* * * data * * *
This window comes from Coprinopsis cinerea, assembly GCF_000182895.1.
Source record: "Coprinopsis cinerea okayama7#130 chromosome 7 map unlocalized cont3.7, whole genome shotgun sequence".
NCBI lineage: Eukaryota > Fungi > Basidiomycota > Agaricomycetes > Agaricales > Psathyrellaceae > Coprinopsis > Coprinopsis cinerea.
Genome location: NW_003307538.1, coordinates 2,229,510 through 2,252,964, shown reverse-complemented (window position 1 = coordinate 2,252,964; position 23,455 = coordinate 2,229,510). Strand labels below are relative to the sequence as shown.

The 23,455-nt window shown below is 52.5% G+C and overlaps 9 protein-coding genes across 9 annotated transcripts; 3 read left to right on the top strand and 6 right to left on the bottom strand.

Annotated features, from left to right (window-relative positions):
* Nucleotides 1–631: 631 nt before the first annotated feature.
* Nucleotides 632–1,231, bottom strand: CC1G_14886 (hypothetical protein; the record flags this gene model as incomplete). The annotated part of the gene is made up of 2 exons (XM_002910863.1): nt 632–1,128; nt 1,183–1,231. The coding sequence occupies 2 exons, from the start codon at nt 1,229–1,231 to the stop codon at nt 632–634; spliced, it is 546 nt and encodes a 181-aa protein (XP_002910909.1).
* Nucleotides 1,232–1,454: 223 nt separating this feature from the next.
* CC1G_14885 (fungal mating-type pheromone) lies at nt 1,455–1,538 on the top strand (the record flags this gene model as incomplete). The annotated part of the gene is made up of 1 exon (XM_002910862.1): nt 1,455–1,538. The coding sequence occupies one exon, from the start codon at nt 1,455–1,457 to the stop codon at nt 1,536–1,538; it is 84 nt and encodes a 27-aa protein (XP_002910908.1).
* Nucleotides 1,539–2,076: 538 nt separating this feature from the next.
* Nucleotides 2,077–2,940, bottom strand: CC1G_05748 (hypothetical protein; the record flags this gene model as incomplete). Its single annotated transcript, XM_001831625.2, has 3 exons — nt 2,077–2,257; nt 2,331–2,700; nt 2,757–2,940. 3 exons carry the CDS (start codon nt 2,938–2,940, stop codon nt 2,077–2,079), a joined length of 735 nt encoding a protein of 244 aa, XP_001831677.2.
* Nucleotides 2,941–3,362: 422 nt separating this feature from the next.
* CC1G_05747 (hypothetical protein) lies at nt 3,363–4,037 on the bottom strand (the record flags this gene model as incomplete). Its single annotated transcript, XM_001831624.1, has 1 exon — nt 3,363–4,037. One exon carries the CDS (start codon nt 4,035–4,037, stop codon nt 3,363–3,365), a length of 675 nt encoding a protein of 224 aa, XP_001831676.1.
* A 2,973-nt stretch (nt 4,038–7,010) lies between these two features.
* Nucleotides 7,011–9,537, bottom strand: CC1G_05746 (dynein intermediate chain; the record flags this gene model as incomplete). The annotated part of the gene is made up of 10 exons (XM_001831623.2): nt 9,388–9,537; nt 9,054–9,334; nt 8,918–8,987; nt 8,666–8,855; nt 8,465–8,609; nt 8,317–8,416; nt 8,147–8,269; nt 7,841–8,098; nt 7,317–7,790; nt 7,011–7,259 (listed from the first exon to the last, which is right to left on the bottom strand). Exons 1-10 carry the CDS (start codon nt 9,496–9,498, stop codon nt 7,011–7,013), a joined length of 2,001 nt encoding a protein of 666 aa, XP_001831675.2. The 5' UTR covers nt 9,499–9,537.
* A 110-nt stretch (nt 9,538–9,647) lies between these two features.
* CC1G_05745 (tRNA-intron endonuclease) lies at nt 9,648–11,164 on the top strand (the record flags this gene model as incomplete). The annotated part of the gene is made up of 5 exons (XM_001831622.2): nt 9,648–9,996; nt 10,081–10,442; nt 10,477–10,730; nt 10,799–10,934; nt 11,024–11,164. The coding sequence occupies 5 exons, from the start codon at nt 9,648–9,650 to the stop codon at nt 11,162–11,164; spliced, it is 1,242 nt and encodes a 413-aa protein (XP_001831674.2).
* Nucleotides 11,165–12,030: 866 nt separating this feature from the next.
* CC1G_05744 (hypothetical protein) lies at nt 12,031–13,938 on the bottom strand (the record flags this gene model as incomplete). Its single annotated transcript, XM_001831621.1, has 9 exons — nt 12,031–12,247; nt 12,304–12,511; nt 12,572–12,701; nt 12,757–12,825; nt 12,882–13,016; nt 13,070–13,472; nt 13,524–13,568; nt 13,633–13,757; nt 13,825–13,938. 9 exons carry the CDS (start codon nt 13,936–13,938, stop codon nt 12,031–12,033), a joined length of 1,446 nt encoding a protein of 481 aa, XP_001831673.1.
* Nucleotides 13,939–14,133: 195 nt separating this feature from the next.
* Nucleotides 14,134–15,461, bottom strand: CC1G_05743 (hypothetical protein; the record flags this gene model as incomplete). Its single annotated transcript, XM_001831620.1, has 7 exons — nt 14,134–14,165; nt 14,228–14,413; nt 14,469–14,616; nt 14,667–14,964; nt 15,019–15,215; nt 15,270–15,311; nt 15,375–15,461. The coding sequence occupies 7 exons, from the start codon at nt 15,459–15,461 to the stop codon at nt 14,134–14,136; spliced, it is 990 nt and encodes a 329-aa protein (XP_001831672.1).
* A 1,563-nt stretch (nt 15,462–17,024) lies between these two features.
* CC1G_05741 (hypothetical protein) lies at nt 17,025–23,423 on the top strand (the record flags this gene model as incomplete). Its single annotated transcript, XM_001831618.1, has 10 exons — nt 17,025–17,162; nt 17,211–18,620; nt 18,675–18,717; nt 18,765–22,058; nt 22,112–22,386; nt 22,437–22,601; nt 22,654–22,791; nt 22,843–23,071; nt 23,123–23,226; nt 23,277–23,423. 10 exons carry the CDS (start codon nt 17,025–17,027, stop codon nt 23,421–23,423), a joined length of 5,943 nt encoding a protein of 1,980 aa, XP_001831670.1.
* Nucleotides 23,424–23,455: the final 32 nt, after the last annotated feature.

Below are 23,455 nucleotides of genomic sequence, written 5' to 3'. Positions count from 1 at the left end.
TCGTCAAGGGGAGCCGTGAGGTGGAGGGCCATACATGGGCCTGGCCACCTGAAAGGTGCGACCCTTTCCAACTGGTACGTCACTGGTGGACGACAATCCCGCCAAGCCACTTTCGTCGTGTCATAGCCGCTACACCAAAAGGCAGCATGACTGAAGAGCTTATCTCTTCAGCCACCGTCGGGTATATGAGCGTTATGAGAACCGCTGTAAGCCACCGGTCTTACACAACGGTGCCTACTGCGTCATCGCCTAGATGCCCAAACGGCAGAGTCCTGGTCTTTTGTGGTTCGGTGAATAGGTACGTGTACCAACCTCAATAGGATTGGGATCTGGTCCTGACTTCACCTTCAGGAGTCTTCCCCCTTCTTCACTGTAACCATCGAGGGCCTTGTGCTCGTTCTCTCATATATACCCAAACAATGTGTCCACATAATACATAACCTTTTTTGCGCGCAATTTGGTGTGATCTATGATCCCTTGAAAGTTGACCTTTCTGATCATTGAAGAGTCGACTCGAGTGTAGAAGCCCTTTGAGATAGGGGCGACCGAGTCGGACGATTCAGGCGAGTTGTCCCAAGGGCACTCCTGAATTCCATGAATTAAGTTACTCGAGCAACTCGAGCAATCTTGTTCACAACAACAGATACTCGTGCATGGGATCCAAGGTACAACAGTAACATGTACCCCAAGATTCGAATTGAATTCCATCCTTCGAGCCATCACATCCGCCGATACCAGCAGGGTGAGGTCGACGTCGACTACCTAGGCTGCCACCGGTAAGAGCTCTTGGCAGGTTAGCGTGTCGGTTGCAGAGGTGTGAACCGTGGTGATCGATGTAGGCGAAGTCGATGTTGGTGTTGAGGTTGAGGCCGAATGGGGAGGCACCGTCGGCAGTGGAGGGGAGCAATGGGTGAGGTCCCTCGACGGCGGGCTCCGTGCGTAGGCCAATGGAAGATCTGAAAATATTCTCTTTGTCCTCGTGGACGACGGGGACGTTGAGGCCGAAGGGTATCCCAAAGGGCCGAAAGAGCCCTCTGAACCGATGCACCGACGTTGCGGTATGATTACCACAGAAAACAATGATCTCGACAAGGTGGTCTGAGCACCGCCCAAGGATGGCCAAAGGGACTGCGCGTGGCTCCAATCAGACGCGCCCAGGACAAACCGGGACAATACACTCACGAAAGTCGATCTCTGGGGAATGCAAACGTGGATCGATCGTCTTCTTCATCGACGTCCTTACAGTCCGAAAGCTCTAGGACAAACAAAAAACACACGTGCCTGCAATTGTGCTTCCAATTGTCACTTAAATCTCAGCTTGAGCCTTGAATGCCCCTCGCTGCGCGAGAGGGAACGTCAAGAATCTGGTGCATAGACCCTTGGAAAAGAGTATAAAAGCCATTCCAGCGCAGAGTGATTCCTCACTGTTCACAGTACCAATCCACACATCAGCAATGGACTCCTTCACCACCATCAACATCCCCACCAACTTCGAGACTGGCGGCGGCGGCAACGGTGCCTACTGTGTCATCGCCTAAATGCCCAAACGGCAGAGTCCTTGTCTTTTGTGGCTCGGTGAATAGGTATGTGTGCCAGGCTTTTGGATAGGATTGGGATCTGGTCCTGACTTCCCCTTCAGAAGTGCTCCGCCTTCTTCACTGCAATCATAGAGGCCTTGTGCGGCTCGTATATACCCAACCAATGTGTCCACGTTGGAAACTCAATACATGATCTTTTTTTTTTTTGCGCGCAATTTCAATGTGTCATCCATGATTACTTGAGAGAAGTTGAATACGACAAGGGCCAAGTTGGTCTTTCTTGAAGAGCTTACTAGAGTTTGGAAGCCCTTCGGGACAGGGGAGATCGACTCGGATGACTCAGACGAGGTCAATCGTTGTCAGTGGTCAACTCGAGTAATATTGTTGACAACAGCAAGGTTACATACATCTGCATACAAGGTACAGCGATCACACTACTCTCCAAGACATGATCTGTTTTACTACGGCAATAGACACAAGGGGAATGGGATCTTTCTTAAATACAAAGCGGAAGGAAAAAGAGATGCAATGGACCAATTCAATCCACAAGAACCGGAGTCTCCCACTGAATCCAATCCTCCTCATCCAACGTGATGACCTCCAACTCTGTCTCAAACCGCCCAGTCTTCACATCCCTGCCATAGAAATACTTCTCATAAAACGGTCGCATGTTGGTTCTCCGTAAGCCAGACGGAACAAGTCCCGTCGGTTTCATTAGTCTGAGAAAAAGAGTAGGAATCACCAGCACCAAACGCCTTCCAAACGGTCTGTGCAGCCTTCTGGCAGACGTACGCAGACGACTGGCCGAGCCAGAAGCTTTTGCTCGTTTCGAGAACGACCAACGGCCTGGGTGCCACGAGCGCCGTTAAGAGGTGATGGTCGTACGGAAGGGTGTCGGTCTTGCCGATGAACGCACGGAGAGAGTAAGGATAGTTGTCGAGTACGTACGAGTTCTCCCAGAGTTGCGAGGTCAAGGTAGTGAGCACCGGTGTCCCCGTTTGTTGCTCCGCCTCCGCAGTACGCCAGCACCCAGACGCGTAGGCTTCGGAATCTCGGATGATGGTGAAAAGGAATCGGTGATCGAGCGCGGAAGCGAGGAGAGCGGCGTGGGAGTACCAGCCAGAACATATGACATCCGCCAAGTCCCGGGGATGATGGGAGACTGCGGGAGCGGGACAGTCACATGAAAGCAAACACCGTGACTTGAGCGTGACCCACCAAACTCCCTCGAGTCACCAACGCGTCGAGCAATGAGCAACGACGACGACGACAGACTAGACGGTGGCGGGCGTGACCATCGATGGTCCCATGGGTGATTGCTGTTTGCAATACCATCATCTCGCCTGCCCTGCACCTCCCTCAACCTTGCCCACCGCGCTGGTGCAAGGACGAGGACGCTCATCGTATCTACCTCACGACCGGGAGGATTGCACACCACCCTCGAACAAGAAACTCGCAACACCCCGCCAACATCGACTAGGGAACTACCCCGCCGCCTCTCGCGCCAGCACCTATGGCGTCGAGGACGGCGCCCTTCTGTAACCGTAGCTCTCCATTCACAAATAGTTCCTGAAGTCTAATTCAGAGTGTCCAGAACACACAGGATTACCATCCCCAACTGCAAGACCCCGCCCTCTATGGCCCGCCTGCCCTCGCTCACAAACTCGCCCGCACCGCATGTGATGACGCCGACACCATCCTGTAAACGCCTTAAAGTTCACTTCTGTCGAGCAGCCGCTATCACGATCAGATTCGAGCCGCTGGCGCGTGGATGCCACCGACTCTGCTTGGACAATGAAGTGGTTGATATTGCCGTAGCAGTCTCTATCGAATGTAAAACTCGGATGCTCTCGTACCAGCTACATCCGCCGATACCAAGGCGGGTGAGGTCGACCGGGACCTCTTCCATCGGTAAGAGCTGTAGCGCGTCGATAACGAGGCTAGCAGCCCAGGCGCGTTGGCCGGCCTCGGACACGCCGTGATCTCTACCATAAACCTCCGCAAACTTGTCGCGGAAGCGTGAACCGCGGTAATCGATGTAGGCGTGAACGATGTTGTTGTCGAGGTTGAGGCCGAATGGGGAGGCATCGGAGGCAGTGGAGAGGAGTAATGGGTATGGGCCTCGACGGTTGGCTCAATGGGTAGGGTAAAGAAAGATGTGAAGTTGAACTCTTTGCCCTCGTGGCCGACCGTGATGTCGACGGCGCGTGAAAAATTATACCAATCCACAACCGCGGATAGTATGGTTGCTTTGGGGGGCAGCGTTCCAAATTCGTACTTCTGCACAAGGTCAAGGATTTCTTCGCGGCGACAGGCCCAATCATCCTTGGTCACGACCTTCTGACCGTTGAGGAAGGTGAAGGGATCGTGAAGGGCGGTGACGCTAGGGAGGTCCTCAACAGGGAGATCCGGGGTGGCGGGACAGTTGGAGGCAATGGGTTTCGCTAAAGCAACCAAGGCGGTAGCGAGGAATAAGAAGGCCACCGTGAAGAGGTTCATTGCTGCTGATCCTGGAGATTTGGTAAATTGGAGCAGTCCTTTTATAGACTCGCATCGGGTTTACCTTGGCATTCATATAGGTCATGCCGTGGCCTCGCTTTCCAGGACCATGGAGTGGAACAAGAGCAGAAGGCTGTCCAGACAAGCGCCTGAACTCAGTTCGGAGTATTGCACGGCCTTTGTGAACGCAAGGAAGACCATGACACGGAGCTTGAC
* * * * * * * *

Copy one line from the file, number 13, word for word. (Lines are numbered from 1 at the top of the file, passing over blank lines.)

* Nucleotides 2,941–3,362: 422 nt separating this feature from the next.